Tag Archives: John Carradine

The Set of 400: #200 – My Favorite Swiped Candlesticks

Today! Because I will take you in the end! You know I will!

Les Miserables (1935)

Directed by Richard Boleslawski

Starring Fredric March, Charles Laughton (x2), Cedric Hardwicke, Florence Eldridge, Rochelle Hudson, John Beal, Frances Drake, Jessie Ralph (x2), Ferdinand Gottschalk, Jane Kerr, John Carradine (x2)

Still the best film version of Victor Hugo’s novel (even if it lops off the final quarter of the story), 1935’s Les Miserables brings the 1,100 page novel in under two hours, and manages to cover pretty much the whole main plot. If you’re a huge fan of the book or the musical – and come on, who isn’t? – there is plenty glossed over and lost along the way, but if this story has always basically boiled down to Valjean v. Javert, this is the film version for you. Plus, no Russell Crowe singing!

Gah!

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The Set of 400: #333 – My Favorite Missing Boot

Today! Because here’s something an old squire like you could use, sir – a whistle for calling your sheepdog –

The Hound of the Baskervilles (1939)

Directed by Sidney Lanfield

Starring Basil Rathbone, Nigel Bruce, Richard Greene, Wendy Barrie, Lionel Atwill, John Carradine, E.E. Clive, Barlowe Borland, Beryl Mercer, Morton Lowry, Ralph Forbes, Mary Gordon

The Hound of the Baskervilles was the first and one of the best films in the long-running 20th Century Fox/Universal Sherlock Holmes series of the ’30s/’40s starring Rathbone and Bruce, and kicks off our little mini-marathon of these movies over the next year. A lot of these movies don’t really hold up – they were cranking them out two or three a year for the better part of the next decade, so naturally some weren’t going to be stellar – but they’re all at least pretty watchable due to the excellent work of the leads and their specific takes on the iconic roles.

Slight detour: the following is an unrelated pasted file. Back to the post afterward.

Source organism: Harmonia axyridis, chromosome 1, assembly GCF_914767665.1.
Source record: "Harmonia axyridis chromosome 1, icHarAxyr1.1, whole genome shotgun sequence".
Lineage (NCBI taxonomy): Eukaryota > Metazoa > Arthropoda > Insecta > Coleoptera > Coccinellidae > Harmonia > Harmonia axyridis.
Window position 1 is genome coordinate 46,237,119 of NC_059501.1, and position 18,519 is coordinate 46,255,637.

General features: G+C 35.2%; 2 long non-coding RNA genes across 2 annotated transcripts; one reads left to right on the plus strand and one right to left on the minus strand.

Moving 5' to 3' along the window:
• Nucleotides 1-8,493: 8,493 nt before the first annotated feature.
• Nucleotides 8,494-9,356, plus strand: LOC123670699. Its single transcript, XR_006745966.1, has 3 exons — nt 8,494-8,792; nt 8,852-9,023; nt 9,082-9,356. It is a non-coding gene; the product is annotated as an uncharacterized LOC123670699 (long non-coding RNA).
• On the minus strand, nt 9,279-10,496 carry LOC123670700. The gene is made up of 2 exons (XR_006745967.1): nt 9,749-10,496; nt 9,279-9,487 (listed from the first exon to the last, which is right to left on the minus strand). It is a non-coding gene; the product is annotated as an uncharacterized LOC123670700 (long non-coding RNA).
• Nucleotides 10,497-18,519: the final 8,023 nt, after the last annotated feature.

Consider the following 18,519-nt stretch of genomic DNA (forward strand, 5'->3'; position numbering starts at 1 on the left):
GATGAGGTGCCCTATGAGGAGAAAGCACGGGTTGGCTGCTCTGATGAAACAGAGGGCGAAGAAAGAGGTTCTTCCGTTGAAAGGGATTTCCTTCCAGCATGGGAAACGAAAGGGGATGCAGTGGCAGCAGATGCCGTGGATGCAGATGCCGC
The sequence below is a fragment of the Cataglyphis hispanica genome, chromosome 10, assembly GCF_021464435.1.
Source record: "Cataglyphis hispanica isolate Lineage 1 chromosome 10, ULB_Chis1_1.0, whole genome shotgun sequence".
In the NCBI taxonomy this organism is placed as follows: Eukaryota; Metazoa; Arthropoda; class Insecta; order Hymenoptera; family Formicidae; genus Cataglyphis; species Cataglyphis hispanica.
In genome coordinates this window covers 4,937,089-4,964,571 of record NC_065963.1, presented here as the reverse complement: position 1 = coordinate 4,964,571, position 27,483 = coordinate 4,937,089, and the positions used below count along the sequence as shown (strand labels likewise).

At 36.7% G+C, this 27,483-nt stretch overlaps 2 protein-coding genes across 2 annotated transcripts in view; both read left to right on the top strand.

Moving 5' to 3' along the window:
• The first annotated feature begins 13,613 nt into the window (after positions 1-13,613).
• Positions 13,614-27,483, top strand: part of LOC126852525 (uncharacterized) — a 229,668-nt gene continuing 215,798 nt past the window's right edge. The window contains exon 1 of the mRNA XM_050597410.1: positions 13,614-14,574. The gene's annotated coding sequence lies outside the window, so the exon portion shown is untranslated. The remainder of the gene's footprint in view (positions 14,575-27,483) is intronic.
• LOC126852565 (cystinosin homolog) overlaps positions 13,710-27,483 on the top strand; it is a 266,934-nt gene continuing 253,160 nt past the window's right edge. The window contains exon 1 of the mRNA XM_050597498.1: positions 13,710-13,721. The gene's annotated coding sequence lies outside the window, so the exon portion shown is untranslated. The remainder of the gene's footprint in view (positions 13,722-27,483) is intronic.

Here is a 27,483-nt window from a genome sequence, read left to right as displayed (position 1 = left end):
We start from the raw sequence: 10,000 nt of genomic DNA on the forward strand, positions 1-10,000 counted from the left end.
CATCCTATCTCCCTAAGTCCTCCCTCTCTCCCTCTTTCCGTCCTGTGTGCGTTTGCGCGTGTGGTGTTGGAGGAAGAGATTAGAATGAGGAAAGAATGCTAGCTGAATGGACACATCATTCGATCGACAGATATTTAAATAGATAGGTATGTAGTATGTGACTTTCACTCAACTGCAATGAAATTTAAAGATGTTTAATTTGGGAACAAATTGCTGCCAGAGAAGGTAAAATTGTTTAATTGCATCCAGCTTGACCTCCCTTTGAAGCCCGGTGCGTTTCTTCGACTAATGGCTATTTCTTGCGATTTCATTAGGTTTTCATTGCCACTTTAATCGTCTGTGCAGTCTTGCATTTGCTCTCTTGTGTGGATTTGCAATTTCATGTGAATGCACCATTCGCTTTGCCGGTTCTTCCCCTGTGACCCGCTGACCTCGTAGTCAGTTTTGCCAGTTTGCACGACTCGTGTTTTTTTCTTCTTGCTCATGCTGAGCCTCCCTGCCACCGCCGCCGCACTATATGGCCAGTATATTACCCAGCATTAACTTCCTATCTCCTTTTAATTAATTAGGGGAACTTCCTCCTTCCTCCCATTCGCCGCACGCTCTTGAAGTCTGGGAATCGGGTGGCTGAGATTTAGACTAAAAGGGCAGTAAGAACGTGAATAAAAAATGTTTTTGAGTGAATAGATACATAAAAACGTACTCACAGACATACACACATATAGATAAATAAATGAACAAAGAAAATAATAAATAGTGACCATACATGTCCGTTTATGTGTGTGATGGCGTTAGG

Baskervilles is particularly interesting for a few reasons. While many of the movies are based on Doyle stories, most needed massive alterations and changes to make the screen – not so much here, as Baskervilles is also one of the rare book-length Doyle tales. Also, Sherlock is off-screen for a large portion of the middle of the film – leaving the heavy lifting to Watson, and the lead-billed, nominal star of the movie, Richard Greene as Henry Baskerville (Greene is probably best known for his work as TV’s Robin Hood in the 1950’s for ITV/CBS). And as a fun fact, this is the only Rathbone/Bruce Sherlock film to reference in any way Holmes’ cocaine use, a topic so eagerly covered in the very solid Seven-Per-Cent Solution with Nicol Williamson some years later.

It’s also got Robert Duvall as Watson and Alan Arkin as Sigmund Freud! Not pictured – Olivier himself as Moriarty!

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